Thanks to Yulia for helping me with the filming.
Alexandre Favre 2012 -2015
Although Goose Creek Tower appears plucked from the pages of a children’s book, Phillip Weidner’s home is anything but fictional. When he’s not working as one of Alaska’s top trial attorneys, this DIY architect is building his “poem to the sky.”
アラスカの弁護士Phillip Weidnerが15年をかけてつくり続けてきた、木造家屋を積み上げたようなタワー「Goose Creek Tower」を紹介。
Six celebrated architects, including Bjarke Ingels, Liz Diller and Daniel Libeskind, here talk about what it’s like to build architecture that both matters and works in the iconic city of New York – from Ground Zero to The High Line.
“A building should not look like Lady Gaga,” says American architect Robert A.M. Stern (b. 1939), who feels that the city is made up of background and foreground buildings, and that it is important to learn how to let the buildings work together instead of isolating them.
Danish architect Bjarke Ingels (b. 1974) stresses how important it is to care about and understand the people one is designing for: “Architects need to re-insert architecture as something that people are interested in – not just architects – something that is important for society.”
“In a sense it was a non-site without ground to stand on.” American architect and founding partner of Snøhetta, Craig Dykers (b. 1961), talks about the challenging experience of building the 9/11 Memorial Museum Pavilion at Ground Zero.
According to American architect Thom Mayne (b. 1944), architecture is essentially “a way of thinking, exploring, inventing, making and participating in the world.”
American architect Liz Diller (b. 1954) discusses her fascinating project The High Line, which is a public park built on a historic freight rail line elevated plus 30 feet above the streets of Manhattan’s West Side.
“People stopped me: ‘Thank you Mr. Libeskind. You delivered what you promised’. They didn’t say anything else. They shook my hand. I thought that was the best compliment I could get.” Polish-American architect Daniel Libeskind (b. 1946) shares his personal story of getting to work on such a poignant project as Ground Zero.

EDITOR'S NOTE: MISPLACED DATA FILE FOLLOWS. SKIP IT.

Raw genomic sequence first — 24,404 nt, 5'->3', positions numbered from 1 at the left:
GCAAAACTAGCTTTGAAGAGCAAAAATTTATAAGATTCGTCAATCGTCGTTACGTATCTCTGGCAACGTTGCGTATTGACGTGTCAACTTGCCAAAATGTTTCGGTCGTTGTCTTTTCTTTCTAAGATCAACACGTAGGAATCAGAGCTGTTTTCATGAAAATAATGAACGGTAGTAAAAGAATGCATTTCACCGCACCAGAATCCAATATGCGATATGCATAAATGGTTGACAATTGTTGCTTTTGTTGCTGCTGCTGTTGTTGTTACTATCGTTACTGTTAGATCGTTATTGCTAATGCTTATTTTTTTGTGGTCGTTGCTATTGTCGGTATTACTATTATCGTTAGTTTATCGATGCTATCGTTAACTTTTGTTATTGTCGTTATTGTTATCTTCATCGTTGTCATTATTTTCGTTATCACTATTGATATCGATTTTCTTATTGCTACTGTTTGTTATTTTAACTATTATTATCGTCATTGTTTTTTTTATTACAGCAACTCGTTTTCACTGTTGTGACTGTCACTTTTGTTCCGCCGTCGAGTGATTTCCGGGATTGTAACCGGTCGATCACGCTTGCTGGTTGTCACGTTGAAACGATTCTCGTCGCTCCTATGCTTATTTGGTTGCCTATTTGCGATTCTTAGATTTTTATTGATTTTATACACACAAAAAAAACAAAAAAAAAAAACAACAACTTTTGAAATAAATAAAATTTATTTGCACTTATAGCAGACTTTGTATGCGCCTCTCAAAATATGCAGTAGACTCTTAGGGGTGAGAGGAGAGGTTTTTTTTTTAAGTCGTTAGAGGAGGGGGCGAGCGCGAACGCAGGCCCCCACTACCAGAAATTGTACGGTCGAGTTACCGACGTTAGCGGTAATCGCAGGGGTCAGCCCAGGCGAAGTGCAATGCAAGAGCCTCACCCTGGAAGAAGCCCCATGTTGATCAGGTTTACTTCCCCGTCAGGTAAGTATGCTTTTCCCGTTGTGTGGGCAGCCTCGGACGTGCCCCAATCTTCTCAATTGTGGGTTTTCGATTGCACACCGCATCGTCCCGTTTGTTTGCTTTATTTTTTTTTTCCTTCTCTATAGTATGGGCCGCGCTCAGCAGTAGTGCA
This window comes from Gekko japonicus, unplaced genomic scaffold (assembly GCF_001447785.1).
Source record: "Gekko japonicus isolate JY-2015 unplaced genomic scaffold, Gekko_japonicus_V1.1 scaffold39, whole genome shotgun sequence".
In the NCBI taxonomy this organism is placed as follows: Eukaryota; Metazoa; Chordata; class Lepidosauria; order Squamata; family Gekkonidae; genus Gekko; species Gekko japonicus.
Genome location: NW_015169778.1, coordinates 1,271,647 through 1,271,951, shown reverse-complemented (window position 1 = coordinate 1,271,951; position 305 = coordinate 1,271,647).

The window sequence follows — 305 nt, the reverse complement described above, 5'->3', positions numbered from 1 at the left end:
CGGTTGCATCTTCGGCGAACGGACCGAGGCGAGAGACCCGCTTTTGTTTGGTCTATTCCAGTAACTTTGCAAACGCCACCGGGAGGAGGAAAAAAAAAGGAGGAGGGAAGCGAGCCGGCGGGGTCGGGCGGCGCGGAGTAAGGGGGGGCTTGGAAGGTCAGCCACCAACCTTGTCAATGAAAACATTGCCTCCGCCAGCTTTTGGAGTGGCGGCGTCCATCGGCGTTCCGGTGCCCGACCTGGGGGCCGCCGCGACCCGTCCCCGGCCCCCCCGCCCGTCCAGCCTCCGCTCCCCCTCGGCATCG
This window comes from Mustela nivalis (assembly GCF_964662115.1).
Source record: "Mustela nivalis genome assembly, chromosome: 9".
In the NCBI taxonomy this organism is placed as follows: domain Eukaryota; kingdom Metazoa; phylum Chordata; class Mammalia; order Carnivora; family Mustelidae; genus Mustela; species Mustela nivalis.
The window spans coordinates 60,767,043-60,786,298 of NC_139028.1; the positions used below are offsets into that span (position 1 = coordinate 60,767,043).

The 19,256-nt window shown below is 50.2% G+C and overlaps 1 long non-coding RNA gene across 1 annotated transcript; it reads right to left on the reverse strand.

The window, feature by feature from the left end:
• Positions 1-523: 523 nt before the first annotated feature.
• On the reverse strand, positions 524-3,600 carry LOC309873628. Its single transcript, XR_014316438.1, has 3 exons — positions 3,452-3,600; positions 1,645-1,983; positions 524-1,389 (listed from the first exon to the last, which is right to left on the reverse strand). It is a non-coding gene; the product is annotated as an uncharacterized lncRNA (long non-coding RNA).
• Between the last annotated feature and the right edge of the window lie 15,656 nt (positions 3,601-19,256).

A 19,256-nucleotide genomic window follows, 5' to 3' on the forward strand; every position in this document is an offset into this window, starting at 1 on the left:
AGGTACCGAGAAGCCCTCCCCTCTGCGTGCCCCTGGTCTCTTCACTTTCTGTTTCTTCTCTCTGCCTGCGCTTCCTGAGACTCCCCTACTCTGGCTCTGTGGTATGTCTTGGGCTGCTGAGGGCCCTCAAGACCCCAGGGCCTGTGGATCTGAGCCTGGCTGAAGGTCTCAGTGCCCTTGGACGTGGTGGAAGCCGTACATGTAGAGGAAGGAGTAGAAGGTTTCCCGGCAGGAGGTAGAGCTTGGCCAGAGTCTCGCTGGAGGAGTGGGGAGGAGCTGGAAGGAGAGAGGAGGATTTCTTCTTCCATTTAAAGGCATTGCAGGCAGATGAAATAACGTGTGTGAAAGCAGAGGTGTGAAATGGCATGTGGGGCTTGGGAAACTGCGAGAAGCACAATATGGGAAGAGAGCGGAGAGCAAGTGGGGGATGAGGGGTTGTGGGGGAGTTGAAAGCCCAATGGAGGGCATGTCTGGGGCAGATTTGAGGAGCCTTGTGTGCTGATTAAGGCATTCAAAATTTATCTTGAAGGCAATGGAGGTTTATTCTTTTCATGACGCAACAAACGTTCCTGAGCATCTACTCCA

The interviews can be watched in full length at channel.louisiana.dk/topics/architecture
All interviews by Marc-Christoph Wagner, Kasper Bech Dyg and Jesper Bundgaard/Out of Sync.
Produced by: Marc-Christoph Wagner
Edited by: Klaus Elmer
Copyright: Louisiana Channel, Louisiana Museum of Modern Art, 2016
Exploring American architect and educator Ray Kappe’s 4,000-square foot treetop abode in California for the latest In Residence.
Read the full feature on NOWNESS: bit.ly/1tkhSp7
A film by Matthew Donaldson matthewdonaldson.com
I produced Architecture & Influence as part the Philip Johnson Glass House Oral History Project for use on their web site and in their visitor center. Working with Project Director, Dorothy Dunn, we interviewed Norman Foster, Michael Graves. Charles Gwathmey, Richard Meier, Jaquelin T. Robertson, Richard Rogers, Vincent Scully, and Robert A. M. Stern–individuals for whom Philip Johnson was mentor, sponsor, and friend. I was responsible for selecting excerpts from the oral history interviews, selecting imagery, and scripting and editing the program in collaboration with Dorothy Dunn.
Koolhaas Houselife portrays one of the masterpieces of contemporary architecture of recent years: the house in Bordeaux, designed by Rem Koolhaas / OMA in 1998.
The film lets the viewer enter into the daily intimacy of the house through the stories and daily chores of Guadalupe Acedo, the housekeeper, and the other people who look after the building. As we follow and interact with Guadalupe, an unusual and unpredictable look at the spaces and structure of the building opens up.
“Heartfelt, thought-provoking and hilariously funny.” The New York Times
“A thoroughly delightful film!” The Wall Street Journal
“A cult movie.” El Pais
“Magic.” Le Monde
More information on the project at: